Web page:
The Boy's Own Book;: A Complete Encyclopedia of All the Diversions, Athletic, Scientific, and Recreative, of Boyhood and Youth..

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Vizetelly, Branston and Company, 1829 - 462 Seiten
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LibraryThing Review

Nutzerbericht  - AgedPeasant - LibraryThing

A very full and surprisingly energetic guide to sports and pastimes, from science to breeding pigeons. The chapter on learning to swim is a hoot. Lovely illustrations. Vollständige Rezension lesen

Nutzerbericht  - Michelle - Christianbook.com

My son saved his money to buy this book himself and is very disappointed in it. The print is very small making it difficult to read and the old english is rather tedious for a 10 year old (and we read ... Vollständige Rezension lesen

Inhalt

I
7
II
9
III
13
IV
15
V
21
VI
25
VII
29
VIII
41
XXII
199
XXIII
223
XXIV
225
XXV
227
XXVI
241
XXVII
261
XXVIII
283
XXIX
289

IX
43
X
51
XI
57
XII
75
XIII
95
XIV
97
XV
129
XVI
149
XVII
151
XVIII
173
XIX
179
XX
195
XXI
197
XXX
303
XXXI
305
XXXII
315
XXXIII
339
XXXIV
341
XXXV
389
XXXVI
401
XXXVII
409
XXXVIII
411
XXXIX
415
XL
431
XLI
447

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Beliebte Passagen

Seite 31 - Fitzstephen, it was customary in the winter, when the ice would bear them, for the young citizens of London to fasten the leg bones of animals under the soles of their feet by tying them round their ancles, and then taking a pole shod with iron into their hands, they pushed themselves forward by striking it against the ice, and moved with celerity equal, says the author, to a bird flying through the air, or an arrow from a cross-bow...
Seite 134 - ... is an imprudence which may prove fatal. I once knew an instance of four young men, who, having worked at harvest in the heat of the day, with a view of refreshing themselves, plunged into a spring of cold water ; two died upon the spot, a third next morning, and the fourth recovered with great difficulty. A copious draught of cold water, in similar circumstances, is frequently attended with the same effect, in North America. " The exercise of swimming is one of the most healthy and agreeable...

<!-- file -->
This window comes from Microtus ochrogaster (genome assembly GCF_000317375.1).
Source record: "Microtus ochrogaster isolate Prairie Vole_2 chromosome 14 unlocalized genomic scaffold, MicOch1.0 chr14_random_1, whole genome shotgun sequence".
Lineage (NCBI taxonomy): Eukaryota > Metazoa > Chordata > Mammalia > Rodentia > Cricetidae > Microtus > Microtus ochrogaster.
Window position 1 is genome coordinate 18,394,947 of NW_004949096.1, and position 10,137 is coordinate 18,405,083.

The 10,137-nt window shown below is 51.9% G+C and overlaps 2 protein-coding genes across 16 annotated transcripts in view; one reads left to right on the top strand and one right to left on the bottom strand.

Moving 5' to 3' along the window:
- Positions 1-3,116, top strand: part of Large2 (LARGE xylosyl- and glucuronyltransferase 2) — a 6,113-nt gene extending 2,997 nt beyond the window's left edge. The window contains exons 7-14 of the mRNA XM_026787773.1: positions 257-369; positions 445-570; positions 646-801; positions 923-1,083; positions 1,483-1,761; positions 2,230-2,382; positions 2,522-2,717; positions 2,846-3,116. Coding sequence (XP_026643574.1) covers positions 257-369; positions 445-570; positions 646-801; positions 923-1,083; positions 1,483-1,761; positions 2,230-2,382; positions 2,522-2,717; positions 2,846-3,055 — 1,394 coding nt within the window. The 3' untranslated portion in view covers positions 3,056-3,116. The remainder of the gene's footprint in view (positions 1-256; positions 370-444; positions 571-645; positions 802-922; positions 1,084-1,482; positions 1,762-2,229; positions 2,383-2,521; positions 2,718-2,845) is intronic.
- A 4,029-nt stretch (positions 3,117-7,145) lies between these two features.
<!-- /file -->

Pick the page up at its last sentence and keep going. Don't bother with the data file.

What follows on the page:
Seite 134 - When I was a boy, I amused myself one day with flying a paper kite ; and approaching the iJank of a pond, which was near a mile broad, I tied the string to a stake, and the kite ascended to a very considerable height above the pond, while I was swimming. In a little time, being desirous of amusing myself with my kite, and enjoying at the same time the pleasure of swimming, I returned ; and, loosing...
Seite 439 - twas permitted to rest, And the depths of the ocean its presence confessed. 'Twill be found in the sphere when 'tis riven asunder, Be seen in the lightning, and heard in the thunder ; 'Twas allotted to man with his earliest breath, Attends at his birth and awaits him in death, Presides o'er his happiness, honour, and health, Is the prop of his house, and the end of his wealth.
Seite 238 - ... for the value of the twenty-fourth nail in his shoes, reckoning one farthing for the first nail, two for the second, four for the third, and so on to the twenty-fourth.
Seite 239 - If 100 stones are placed in a straight line, at the distance of a yard from each other ; how far must a person travel, to bring them one by one to a box placed at the distance of a yard from the first stone 1 QUEST.
Seite 35 - How MANY miles to Babylon? Three score miles and ten. Can I get there by candle-light? Yes, and back again.
Seite 450 - ... for a considerable space, and beyond them so much thinner as to be invisible, except in its effect of smoothing the waves at a much greater distance. It seems as if a mutual repulsion between its particles took place as soon as it touched the water, and a repulsion so strong as to act on other...
Seite 439 - Twas muttered in Hell, And echo caught faintly The sound as it fell. On the confines of earth 'Twas permitted to rest, And the depths of the ocean Its presence confessed.
Seite 133 - The body continuing suspended as before, and upright, if the head be leaned quite back, so that the face look upward, all the back part of the head being under water, and its weight consequently in a great measure supported by it, the face will remain above water quite free for breathing, will rise an inch higher every inspiration, and sink as much every expiration ; but never so low as that the water may come over the mouth.

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